Guided Trips

FISHING REPORT AND SYNOPSIS: 07/01/2018

Heavy rains recently means the Caney Fork River is back up. Streamer fishing will be decent to good, but this is not for everyone. Fishing in the Smokies continues to be excellent.

Wet years normally produce some fantastic fishing in the Smokies and this year is no different. No matter where we fish, it seems that the fishing is amazing this year. We have seen some nice brown trout, big rainbows, and lots of good sized brook trout this year.

Now we are getting into standard summer terrestrial fishing. Ants, inch worms, beetles, and even occasionally hoppers are all getting it done.

On the Caney Fork, flows should start coming down within a week or two. Once we start seeing low water again, the usual nymphs and midges should produce along with some terrestrials and even streamers.

Photo of the Month: Big Fish Gary at it Again

Photo of the Month: Big Fish Gary at it Again

Tuesday, January 15, 2013

Meanwhile in Tennessee...

While we are locked down with frigid temperatures (-4 degrees fahrenheit this morning), Tennessee is dealing with some epic flooding.  Not record flooding or anything but still scary high.  Little River in the Smokies is high enough to keep even the most hardcore anglers away since 99.9999999% of the fishing right now would simply be an exercise in futility.  Could you still catch a fish?  I suppose it is at least conceivable but only a fool would try.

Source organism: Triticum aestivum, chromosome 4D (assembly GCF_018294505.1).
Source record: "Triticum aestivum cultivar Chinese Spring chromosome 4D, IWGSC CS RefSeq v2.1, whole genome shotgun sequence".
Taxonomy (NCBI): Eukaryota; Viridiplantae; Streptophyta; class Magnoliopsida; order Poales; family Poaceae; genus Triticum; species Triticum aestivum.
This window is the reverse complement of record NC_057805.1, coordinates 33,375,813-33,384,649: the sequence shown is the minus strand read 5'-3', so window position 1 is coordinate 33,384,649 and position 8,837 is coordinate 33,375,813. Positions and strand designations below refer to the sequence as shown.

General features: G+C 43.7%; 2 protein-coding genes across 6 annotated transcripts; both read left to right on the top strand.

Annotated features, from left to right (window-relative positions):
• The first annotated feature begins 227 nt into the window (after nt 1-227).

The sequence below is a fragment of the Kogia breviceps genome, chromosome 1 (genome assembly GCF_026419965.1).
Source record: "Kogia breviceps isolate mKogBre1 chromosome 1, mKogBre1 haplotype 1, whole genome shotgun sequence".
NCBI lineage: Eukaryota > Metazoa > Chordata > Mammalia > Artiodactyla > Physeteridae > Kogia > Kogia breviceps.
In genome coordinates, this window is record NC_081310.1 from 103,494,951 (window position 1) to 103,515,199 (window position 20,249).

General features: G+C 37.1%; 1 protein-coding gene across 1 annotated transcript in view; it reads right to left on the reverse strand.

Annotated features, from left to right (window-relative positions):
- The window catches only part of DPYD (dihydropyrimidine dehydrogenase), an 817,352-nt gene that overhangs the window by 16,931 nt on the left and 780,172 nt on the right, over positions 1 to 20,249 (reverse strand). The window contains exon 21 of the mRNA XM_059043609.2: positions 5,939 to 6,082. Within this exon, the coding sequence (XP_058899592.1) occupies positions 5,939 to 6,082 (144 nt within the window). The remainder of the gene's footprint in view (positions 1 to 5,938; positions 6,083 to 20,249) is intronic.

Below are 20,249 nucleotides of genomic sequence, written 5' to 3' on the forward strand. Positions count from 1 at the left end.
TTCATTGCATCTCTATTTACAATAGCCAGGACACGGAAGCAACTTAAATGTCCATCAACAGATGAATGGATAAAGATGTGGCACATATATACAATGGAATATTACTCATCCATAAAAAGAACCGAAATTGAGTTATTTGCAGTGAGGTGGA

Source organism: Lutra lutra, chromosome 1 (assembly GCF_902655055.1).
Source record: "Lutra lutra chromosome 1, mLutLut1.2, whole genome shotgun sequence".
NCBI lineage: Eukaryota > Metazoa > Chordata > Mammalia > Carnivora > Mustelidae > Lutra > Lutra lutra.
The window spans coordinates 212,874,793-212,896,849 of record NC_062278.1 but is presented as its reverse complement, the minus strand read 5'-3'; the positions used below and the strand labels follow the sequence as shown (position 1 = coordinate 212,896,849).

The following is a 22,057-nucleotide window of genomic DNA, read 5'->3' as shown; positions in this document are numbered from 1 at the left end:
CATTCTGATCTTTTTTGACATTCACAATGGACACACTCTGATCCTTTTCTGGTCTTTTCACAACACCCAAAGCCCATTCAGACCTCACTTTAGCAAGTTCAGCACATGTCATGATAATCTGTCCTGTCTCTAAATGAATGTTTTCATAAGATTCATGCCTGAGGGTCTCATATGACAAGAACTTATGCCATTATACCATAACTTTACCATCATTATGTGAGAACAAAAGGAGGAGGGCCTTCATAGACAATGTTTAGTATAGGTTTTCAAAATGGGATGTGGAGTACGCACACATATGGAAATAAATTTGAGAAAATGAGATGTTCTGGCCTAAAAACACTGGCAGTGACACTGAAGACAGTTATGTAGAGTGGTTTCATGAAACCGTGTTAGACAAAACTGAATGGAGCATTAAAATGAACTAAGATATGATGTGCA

My buddy Jayson graciously allowed me to use a couple of his pictures on here.  The pictures look more like something from runoff out west after a big snowpack meets a heatwave.  To put these pictures in perspective for my tailwater fishing friends, this is approximately equivalent to the amount of water flowing down the Caney Fork on a two generator release!!!


 Jayson Alexander Photography

 Jayson Alexander Photography 

With more rain forecast, its definitely possible that the streams will rise further.  Let's hope that doesn't happen as a good number of people live quite close to the river and high water will not be good for them.

Right now I'm in the planning and anticipation stage of a spring break trip to the Smokies to fish the early hatches and perhaps even land a trout or two.  I'm not sure how this water situation will affect my fishing, although if history has proved anything it is that high water events on Little River are fairly common and do not seem to have any long term effect on the fishing unless the high flows occur shortly after the spawn.

I'm confident that, barring poor weather conditions during my visit, the fishing will be about as good as usual.  Of course, its the chance of something great happening that keeps me going back.  Every fishing trip is an adventure and this spring break will be no different!

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